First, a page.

RELIGION: Since I look to my own pedigree or performance for my spiritual acceptability, my heart manufactures idols. It may be my talents, my moral record, my personal discipline, my social status, etc. I absolutely have to have them so they serve as my main hope, meaning, happiness, security, and significance, whatever I may say I believe about God.

THE GOSPEL: I have many good things in my life-family, work, spiritual disciplines, etc. But none of these good things are ultimate things to me. None of them are things I absolutely have to have, so there is a limit to how much anxiety, bitterness, and despondency they can inflict on me when they are threatened and lost.

Panel Discussion on the Generation Gap in the SBC

This past Wednesday SEBTS hosted a presidential forum on the generation gap in the SBC. The forum took the form of a panel discussion. The participants included Danny Akin, J. D. Greear, David Nelson, and Nathan Finn (all of whom are fellow BtT contributors). The topics discussed included Calvinism, Acts 29, alcohol, the future of the SBC, the nature of the gospel, ecumenism, evangelicalism, and the Great Commission Resurgence. Do yourself a favor and check out the video below.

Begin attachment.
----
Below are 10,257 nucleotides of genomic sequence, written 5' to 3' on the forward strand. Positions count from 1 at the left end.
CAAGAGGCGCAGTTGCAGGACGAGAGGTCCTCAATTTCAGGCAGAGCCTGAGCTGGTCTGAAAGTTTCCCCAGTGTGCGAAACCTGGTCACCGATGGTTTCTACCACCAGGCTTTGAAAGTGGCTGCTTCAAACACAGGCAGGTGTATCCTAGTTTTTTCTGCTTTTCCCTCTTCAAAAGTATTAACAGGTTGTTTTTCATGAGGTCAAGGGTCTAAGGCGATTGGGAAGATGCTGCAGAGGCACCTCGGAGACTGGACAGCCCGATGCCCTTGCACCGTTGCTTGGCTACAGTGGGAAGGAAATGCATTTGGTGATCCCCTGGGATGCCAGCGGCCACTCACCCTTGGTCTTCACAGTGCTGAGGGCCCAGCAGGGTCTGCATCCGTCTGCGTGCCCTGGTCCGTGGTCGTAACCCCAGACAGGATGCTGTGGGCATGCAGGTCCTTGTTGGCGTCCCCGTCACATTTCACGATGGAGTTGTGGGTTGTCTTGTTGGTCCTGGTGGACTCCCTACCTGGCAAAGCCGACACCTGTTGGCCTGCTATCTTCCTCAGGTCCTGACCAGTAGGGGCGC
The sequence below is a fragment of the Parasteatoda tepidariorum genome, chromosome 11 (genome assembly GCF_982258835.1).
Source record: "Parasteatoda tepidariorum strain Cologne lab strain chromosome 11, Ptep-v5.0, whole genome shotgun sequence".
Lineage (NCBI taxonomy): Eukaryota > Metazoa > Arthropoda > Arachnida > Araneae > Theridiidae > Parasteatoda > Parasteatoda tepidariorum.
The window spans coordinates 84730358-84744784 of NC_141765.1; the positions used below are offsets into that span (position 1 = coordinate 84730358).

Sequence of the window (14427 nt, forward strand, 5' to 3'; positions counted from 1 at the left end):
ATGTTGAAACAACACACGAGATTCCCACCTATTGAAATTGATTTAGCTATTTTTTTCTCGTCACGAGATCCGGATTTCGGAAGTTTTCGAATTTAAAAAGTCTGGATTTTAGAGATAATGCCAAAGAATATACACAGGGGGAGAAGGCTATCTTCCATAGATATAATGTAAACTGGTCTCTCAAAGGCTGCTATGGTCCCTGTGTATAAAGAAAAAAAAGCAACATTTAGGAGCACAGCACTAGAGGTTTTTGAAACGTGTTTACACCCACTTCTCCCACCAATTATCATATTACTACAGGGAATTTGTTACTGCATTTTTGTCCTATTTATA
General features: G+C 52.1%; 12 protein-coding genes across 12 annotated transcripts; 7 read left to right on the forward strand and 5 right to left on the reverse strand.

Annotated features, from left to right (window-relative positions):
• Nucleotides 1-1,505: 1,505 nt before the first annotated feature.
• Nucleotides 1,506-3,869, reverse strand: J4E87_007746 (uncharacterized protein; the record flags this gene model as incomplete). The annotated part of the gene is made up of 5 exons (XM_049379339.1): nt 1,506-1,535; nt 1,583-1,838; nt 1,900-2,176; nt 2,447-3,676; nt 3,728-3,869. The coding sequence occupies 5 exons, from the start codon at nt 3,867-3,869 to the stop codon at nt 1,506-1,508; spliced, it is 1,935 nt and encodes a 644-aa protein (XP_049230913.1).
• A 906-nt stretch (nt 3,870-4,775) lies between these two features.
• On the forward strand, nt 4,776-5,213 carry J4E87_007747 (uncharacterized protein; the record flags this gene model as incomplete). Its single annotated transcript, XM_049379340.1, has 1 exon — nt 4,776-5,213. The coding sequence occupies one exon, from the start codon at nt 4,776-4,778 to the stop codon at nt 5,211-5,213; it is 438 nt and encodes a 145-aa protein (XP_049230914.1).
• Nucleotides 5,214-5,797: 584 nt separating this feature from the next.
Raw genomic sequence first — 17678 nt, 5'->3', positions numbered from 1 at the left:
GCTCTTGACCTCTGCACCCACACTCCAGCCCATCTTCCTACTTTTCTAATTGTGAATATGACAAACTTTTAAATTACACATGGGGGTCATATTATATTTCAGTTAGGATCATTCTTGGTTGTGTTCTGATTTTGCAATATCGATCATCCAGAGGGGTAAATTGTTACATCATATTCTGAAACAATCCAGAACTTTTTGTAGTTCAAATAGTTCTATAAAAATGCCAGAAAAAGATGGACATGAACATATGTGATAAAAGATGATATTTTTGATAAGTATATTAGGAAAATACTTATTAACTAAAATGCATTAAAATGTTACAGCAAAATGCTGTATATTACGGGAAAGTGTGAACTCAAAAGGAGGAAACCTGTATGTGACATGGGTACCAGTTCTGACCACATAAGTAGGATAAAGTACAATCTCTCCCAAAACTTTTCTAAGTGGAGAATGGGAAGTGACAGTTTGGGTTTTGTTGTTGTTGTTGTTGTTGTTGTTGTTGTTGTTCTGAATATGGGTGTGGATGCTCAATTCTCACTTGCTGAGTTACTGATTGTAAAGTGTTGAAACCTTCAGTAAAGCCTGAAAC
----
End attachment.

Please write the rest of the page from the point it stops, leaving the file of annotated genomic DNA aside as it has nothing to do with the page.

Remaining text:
20/20 Conference, Plenary Session IV: Bill Brown

Bill begins with a story about the squalor of Calcutta: who takes care of these people? Hindus don’t-this is their lot in life. Muslims don’t-they are the scum of the earth. Only the Christians take care of these people.

Bill looks forward to the day when people don’t think of right-wing extremists when they hear Christian, but think of the gospel come to life. He’s talking to us about “Engaging the Culture for Life.”